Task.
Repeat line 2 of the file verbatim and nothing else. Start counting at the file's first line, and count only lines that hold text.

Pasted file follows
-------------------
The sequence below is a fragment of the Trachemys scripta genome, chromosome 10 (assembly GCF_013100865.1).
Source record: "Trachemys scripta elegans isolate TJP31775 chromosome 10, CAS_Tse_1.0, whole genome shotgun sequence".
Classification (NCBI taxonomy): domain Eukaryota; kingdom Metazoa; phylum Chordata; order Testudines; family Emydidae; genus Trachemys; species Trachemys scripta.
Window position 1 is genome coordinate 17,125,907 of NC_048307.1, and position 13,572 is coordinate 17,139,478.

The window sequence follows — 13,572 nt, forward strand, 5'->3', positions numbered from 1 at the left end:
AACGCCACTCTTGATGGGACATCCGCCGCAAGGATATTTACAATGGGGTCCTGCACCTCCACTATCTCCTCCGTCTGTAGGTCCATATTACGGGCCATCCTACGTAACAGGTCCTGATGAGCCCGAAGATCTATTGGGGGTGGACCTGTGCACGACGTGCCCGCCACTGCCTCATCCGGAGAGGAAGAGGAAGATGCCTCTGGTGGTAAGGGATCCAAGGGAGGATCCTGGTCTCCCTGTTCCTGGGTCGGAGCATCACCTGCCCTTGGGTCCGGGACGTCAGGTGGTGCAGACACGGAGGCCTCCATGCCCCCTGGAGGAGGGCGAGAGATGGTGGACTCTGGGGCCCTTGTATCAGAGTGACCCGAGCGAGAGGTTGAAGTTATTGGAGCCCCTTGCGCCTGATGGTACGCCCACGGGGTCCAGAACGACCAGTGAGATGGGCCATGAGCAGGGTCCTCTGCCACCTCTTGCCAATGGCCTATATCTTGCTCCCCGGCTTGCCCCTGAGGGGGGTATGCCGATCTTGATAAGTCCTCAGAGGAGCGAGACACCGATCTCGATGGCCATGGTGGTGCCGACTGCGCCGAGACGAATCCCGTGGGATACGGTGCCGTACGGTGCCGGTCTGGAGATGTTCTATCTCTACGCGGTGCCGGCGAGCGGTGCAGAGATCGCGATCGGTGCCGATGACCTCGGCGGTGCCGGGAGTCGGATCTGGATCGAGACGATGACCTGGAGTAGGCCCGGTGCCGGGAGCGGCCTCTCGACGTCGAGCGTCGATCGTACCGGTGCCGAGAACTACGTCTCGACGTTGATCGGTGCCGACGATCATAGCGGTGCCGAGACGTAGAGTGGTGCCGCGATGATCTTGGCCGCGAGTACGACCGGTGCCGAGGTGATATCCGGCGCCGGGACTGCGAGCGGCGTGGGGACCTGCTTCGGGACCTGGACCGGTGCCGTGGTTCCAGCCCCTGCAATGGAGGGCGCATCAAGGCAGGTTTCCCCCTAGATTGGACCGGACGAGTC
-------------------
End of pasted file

Source record: "Trachemys scripta elegans isolate TJP31775 chromosome 10, CAS_Tse_1.0, whole genome shotgun sequence".